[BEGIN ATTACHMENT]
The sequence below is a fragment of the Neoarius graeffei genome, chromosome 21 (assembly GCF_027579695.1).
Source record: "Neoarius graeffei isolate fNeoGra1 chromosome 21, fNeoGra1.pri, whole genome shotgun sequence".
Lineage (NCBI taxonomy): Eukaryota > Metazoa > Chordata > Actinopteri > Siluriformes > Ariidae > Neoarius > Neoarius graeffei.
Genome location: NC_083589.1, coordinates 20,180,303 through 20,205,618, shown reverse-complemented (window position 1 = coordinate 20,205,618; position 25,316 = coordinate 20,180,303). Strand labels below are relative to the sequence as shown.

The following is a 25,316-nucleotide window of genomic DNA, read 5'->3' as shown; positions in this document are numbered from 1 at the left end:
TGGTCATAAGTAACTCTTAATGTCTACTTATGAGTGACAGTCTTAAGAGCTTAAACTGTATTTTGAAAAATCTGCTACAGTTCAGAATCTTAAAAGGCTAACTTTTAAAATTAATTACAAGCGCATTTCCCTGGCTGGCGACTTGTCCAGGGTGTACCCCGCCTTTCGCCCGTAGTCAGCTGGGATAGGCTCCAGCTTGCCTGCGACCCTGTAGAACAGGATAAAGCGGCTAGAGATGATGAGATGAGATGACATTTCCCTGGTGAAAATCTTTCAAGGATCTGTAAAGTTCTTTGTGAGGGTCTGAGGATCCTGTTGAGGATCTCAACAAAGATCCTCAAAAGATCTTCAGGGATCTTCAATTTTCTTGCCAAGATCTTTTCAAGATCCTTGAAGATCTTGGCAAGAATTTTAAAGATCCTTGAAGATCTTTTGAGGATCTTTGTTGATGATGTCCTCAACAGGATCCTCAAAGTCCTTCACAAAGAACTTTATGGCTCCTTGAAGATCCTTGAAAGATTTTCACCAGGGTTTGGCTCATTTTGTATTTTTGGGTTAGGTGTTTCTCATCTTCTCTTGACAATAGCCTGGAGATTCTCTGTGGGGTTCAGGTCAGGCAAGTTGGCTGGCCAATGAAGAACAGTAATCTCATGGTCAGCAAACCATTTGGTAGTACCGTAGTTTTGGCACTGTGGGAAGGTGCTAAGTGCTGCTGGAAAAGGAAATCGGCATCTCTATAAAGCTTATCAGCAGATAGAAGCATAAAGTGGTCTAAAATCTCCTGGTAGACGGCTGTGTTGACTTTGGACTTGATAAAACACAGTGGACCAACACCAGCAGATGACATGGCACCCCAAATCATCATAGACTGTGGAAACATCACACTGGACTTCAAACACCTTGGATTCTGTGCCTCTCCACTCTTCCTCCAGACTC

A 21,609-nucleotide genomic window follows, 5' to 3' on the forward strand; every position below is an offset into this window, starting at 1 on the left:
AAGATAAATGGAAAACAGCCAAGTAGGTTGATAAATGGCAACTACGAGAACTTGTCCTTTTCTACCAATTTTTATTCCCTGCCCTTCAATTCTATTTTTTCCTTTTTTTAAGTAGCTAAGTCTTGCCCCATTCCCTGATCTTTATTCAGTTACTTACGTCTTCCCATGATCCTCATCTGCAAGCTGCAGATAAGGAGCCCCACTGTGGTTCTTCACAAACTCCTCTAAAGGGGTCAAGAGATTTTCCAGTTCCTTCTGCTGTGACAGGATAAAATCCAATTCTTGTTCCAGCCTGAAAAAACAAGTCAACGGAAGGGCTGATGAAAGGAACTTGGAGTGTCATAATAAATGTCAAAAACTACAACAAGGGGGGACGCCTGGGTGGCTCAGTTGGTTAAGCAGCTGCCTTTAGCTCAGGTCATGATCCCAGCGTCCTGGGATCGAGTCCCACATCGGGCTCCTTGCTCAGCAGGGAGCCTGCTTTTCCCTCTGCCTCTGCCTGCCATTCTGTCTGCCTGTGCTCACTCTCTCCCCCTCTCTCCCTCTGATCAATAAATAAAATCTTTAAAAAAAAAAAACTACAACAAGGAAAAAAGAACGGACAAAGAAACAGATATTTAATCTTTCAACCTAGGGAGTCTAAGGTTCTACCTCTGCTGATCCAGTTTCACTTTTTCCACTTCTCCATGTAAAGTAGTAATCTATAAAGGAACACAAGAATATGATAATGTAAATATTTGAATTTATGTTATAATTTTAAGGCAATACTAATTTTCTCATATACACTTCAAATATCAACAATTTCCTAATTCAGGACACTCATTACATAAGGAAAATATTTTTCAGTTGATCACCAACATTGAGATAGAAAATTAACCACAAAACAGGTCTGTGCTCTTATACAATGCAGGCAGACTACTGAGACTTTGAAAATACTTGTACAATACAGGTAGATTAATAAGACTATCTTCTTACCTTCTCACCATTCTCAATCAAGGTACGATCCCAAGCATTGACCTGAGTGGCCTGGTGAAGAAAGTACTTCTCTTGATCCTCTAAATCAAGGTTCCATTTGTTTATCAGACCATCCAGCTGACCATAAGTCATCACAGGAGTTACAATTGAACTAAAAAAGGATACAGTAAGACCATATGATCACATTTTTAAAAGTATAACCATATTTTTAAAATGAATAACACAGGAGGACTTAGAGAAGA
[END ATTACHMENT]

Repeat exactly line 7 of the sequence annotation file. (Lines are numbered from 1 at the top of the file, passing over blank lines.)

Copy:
A 21,609-nucleotide genomic window follows, 5' to 3' on the forward strand; every position below is an offset into this window, starting at 1 on the left: